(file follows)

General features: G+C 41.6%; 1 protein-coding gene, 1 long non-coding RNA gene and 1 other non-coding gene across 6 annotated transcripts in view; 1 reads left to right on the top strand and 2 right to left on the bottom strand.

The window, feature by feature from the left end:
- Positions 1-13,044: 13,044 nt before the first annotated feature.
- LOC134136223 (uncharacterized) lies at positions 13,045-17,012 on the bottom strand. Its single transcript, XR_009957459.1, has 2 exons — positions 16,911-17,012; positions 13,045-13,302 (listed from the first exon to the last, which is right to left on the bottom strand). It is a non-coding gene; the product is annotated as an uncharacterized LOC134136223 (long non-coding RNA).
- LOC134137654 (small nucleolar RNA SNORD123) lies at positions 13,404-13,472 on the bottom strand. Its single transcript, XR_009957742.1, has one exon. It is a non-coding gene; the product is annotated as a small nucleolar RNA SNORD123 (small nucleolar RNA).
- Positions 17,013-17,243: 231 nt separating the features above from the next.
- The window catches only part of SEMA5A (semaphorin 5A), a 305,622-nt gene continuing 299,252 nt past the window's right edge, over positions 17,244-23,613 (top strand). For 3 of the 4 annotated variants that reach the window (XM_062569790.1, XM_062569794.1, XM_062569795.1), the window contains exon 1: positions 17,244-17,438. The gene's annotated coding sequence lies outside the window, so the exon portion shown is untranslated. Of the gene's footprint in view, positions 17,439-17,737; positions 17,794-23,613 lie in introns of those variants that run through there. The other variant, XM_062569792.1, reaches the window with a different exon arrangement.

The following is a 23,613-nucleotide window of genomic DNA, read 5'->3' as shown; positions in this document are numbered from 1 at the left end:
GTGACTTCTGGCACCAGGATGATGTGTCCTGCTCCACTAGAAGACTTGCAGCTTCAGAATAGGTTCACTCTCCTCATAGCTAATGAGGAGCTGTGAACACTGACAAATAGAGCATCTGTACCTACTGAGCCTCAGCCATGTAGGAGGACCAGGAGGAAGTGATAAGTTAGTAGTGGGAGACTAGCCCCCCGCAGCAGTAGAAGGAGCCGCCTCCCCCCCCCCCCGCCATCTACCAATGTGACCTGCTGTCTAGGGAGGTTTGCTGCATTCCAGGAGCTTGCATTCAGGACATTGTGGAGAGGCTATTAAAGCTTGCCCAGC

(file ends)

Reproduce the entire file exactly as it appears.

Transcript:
General features: G+C 41.6%; 1 protein-coding gene, 1 long non-coding RNA gene and 1 other non-coding gene across 6 annotated transcripts in view; 1 reads left to right on the top strand and 2 right to left on the bottom strand.

The window, feature by feature from the left end:
- Positions 1-13,044: 13,044 nt before the first annotated feature.
- LOC134136223 (uncharacterized) lies at positions 13,045-17,012 on the bottom strand. Its single transcript, XR_009957459.1, has 2 exons — positions 16,911-17,012; positions 13,045-13,302 (listed from the first exon to the last, which is right to left on the bottom strand). It is a non-coding gene; the product is annotated as an uncharacterized LOC134136223 (long non-coding RNA).
- LOC134137654 (small nucleolar RNA SNORD123) lies at positions 13,404-13,472 on the bottom strand. Its single transcript, XR_009957742.1, has one exon. It is a non-coding gene; the product is annotated as a small nucleolar RNA SNORD123 (small nucleolar RNA).
- Positions 17,013-17,243: 231 nt separating the features above from the next.
- The window catches only part of SEMA5A (semaphorin 5A), a 305,622-nt gene continuing 299,252 nt past the window's right edge, over positions 17,244-23,613 (top strand). For 3 of the 4 annotated variants that reach the window (XM_062569790.1, XM_062569794.1, XM_062569795.1), the window contains exon 1: positions 17,244-17,438. The gene's annotated coding sequence lies outside the window, so the exon portion shown is untranslated. Of the gene's footprint in view, positions 17,439-17,737; positions 17,794-23,613 lie in introns of those variants that run through there. The other variant, XM_062569792.1, reaches the window with a different exon arrangement.

The following is a 23,613-nucleotide window of genomic DNA, read 5'->3' as shown; positions in this document are numbered from 1 at the left end:
GTGACTTCTGGCACCAGGATGATGTGTCCTGCTCCACTAGAAGACTTGCAGCTTCAGAATAGGTTCACTCTCCTCATAGCTAATGAGGAGCTGTGAACACTGACAAATAGAGCATCTGTACCTACTGAGCCTCAGCCATGTAGGAGGACCAGGAGGAAGTGATAAGTTAGTAGTGGGAGACTAGCCCCCCGCAGCAGTAGAAGGAGCCGCCTCCCCCCCCCCCCGCCATCTACCAATGTGACCTGCTGTCTAGGGAGGTTTGCTGCATTCCAGGAGCTTGCATTCAGGACATTGTGGAGAGGCTATTAAAGCTTGCCCAGC